First, gather your tools together.
- enough gesso for three layers
- sponge, brush, or roller to apply gesso
- paper plate
- fine sand paper and hand sander
My canvas is 22″ by 50″ – my largest canvas to date – and I knew I would need extra gesso to cover this area. Pick up some more if you think you might run out while priming your canvas.
Cover the canvas evenly using a sponge brush, roller, or large brush. Be methodical, and add wider to your brush when it becomes too sticky.
As you are working on the first layer, be sure to gesso the sides and back of the canvas.
Allow each layer of gesso to dry, and then sand any rough areas of the surface. This step is a matter of taste, since you may want to leave some texture beneath your final painting. However, if you canvas fabric has little bumps, or you notice some grains of gesso on your surface, this is the time to sand those off. If you are painting a portrait, imaging where the face might appear, and make sure that area is smooth. It can be difficult enough to fix minor problems in the eyes and lips without fighting accidental texture on your canvas too!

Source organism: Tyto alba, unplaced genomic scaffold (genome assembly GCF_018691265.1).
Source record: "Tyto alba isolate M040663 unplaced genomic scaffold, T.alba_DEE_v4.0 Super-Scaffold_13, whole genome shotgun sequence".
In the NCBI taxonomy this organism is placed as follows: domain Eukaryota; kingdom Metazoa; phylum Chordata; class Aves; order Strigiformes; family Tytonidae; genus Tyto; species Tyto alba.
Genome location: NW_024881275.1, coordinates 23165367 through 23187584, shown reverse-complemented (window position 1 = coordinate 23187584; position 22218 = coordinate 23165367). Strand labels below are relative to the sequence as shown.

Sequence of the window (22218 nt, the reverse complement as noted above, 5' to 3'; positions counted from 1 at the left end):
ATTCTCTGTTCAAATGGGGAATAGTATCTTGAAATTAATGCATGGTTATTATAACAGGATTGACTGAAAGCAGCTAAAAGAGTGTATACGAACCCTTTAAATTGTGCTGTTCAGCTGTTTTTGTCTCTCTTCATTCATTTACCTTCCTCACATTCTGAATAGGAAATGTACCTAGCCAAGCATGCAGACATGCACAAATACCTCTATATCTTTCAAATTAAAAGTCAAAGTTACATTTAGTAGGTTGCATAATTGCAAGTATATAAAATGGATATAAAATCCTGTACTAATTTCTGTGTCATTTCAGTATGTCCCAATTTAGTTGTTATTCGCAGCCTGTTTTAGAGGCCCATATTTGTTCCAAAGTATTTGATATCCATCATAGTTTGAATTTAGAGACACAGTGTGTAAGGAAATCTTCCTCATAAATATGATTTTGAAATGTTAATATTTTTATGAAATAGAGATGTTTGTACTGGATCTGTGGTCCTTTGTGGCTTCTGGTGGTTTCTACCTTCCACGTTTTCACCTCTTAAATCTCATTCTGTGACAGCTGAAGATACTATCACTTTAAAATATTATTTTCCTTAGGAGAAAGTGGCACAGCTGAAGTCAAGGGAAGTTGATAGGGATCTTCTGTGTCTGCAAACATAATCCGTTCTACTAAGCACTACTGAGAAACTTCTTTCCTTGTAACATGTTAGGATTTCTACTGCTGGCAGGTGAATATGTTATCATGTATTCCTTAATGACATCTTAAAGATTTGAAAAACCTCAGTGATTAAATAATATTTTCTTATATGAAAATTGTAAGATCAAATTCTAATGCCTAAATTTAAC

I found the sanding was not too messy, since I was careful when applying the gesso, and I didn’t have many imperfections to correct. I did this on a linoleum floor, and wiped the powder with a damp cloth. It wasn’t the factory job I was expecting!
Repeat the gesso and sanding steps until you have three layers of nice smooth gesso. I found it was useful to move in a single direction for one layer, then turn my canvas over to move in the opposite direction for the next layer, and so on, to counter any effect of the light or my working habit on the final result.
The finished product: a nice big canvas for this master study project! Did you know that Dante Gabriel Rossetti’s Proserpine is part of a triptych? I might have reason to build another canvas soon.